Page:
LOS ANGELES, Dec. 25 (UPI) -- Michael Kidd, the award-winning choreographer for Broadway and Hollywood musicals, has died at his home in Los Angeles.
Kidd died Sunday of cancer, nephew Robert Greenwald told The New York Times. Biographical information lists Kidd's age as 99, but Greenwald said his age was actually 92.
On Broadway, Kidd's exuberant style won five Tony Awards for "Finian's Rainbow," "Guys and Dolls." "Can-Can," "Li'l Abner" and "Destry Rides Again."
On the big screen, Kidd was best known for "Seven Brides for Seven Brothers" and "The Band Wagon." He received a special 1997 Academy Award in recognition of his services to "the art of dance in the art of the screen," the Times reported Tuesday.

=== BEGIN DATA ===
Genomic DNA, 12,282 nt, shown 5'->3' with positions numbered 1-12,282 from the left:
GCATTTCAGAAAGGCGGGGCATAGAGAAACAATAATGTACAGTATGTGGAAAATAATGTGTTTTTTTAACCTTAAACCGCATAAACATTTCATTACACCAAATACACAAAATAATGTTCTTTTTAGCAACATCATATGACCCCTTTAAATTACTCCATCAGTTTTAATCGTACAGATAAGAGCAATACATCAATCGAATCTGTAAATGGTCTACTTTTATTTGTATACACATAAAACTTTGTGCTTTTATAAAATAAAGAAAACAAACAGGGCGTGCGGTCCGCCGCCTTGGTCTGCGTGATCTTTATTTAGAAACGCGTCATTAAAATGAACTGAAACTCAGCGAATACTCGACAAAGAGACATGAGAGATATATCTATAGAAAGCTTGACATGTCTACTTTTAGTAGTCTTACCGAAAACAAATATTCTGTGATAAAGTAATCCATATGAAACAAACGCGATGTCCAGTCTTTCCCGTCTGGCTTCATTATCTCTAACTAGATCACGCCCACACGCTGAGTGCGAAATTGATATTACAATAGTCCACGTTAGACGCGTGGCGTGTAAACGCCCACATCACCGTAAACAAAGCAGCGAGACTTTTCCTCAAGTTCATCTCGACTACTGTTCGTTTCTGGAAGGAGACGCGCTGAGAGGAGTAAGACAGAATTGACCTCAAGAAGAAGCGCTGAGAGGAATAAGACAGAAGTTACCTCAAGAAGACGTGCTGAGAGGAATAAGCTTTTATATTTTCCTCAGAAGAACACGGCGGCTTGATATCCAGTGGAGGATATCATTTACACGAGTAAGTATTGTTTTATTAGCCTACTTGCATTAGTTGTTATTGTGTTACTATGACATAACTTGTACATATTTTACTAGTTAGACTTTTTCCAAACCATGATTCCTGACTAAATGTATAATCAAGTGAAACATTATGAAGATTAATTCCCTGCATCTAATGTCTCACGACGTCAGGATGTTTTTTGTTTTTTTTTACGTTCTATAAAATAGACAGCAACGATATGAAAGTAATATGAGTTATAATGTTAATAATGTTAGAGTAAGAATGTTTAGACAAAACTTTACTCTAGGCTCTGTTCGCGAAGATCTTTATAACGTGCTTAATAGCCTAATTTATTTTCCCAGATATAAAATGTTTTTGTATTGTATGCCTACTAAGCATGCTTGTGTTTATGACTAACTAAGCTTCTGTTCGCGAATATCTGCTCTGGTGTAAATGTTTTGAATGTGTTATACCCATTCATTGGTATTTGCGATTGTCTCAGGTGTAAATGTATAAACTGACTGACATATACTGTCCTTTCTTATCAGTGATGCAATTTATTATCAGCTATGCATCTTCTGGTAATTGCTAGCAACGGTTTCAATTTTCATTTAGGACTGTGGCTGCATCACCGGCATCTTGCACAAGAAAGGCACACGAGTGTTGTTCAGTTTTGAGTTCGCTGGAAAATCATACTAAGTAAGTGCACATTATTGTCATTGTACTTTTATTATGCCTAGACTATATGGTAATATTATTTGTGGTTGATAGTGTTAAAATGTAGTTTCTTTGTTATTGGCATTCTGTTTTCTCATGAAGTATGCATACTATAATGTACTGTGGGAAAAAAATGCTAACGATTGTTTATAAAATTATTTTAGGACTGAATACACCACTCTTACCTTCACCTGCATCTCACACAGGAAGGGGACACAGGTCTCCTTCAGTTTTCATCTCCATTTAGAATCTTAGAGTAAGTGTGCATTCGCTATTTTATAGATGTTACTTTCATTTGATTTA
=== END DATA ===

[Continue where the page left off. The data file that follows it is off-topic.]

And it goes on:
In the 1970s and '80s, he choreographed and directed television specials and music videos, such a scenes for Janet Jackson in "When I Think Of You." He also acted in a few films notably as a faded director and choreographer trying to rescue a beauty pageant in the 1975 cult film "Smile."
He is survived by his second wife, Shelah Hackett, and four children from his first and second marriages.